Sand Castles started life as a simple parable about “Not building upon the shifting sand” but during the production process it grew in meaning. I now see it as a story about a great personal loss I experienced and it was an emotional experience to record it. The song is not mastered yet but this is a small sample.
Bob first began playing music at the age of eight when he began keyboard lessons. It wasn’t until years later that Bob made the decision to switch to bass, but his keyboard lessons proved fortuitous as it gave Bob a background in musical theory, harmony and composition that has shaped Bob’s musical style which incorporates not only traditional bass grooves but extended solos and chords.
Bob still owns and plays his first bass, a ’75 Music Man Stingray, but he is most at home on his sevening Conklin. Although Bob first bought a sixing, he eventually migrated to the sevening as it gave him more range to solo—and he uses every note. Bob also still extremely proficient at keyboards as well.
Bob has backed such national acts as Frankie Avalon, Steve Gatlin and Crystal Waters. He has toured the States continuously from 1982 to 1993 and has performed in several production shows such as “From Nashville to Broadway” and “Always….Patsy Cline”. Bob has also toured internationally with the award-winning instrumental group Robert Anthony Aviles & Insight.
Bob’s incredible playing has been featured with such talents as Bo Diddley, Charlie Brown and the Coasters, the Platters, Danny and the Juniors, the New Journey Ministries Church and many others. In addition he is one of the top call musicians for Wayne Foster Entertainment & the Skye Michaels Orchestras.
While we wait patiently (or not so patiently in my case) for the first single to be ready for release, I thought I’d give a little insight into some of the amazing musicians that have worked on this project so far. I’d like to start with the drummer, the amazing Kurt Custer. Kurt has recorded and toured with many named acts but the two that first come to mind are Steve Earle and Lynyrd Skynyrd. I particularly like his work on Steve Earle’s Copperhead Road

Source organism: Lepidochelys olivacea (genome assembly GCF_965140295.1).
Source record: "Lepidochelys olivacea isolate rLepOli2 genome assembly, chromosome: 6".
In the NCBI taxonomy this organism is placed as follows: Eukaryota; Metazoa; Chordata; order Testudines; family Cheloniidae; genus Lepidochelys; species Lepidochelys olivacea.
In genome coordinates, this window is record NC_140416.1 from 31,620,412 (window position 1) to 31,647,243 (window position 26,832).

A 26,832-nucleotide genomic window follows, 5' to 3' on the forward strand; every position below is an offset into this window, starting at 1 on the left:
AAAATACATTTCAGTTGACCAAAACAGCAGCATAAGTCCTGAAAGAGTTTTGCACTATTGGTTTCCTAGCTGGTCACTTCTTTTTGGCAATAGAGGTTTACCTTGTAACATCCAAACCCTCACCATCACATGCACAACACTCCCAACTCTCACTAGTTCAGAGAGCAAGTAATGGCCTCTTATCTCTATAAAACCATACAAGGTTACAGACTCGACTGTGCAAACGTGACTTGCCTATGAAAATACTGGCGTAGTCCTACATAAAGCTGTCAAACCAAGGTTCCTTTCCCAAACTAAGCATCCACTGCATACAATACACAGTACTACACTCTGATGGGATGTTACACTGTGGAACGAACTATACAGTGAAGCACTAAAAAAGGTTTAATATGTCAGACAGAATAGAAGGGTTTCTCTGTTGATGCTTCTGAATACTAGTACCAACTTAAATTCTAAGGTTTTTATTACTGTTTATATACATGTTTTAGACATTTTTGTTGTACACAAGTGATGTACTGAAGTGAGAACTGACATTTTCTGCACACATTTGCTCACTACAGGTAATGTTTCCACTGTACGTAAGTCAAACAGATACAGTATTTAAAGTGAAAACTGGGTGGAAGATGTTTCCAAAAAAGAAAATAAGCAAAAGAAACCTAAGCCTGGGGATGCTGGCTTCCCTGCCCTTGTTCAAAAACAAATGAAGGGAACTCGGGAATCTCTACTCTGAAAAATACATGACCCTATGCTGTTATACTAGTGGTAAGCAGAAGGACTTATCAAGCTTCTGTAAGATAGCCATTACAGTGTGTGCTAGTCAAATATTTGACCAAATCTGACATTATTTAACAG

I found an interview he did several years ago on a Lynyrd Skynrd fan site and it probably tells his story better than I can.
#10359 – August 29, 2004 Kurt Custer Interview By John Molet
Q:First, when and how did you first start playing the drums?
A:I started playing drums at the age of 4. My brother got a drum set for Christmas, but he really didn’t play a lot. I would drag them out of the garage, set them up and play. I would play to Beatles records and other bands like Focus (great drummer), The Monkees, Herman’s Hermits, the Stones and Jimi Hendrix to name a few.
Q:We’ve read you were playing other instruments, can you explain to us which ones and how you started playing them?
A:My family was and is very musical. We had an upright piano I learned on and my brother played guitar. My other brother played accordion and trumpet, so music was all around me. Getting a feel for the drums led me to investigate other instruments so I could write music as well as perform it. I didn’t want to get “lost in the shuffle” so to speak. I wanted to separate myself from the other drummers and having knowledge of these other instruments gave me an advantage.
Q:Who were your main influences when you started playing music?
A:My main influence was of course, The Beatles. Best band ever! I’m somewhat of a Beatle maniac. I know a lot about them. Other influences were Jimi Hendrix, Cream, Led Zeppelin, Free, Queen, and The Who. All these drummers influenced me greatly! Mitch Mitchell, Keith Moon, Roger Taylor, John Bonham and Ringo-(people don’t realize how good he was.)
Q:Are there bands that you’re dreaming about being their drummer?
A:Yes, there are certain acts that I would like to work with. XTC is an act I would love to record with. Andy Partridge and Colin Moulding are fantastic writers and performers. I would love to play on anything of Elton John’s. He’s great! I would love to record with Skynyrd again. Maybe in the future? I would also like to record with John Mellencamp. I’ve been a big fan for years! I like his latest “Cuttin’ Heads.” Some great stuff! I did work a bit with Larry Crane (his former guitarist) when I was in Little America.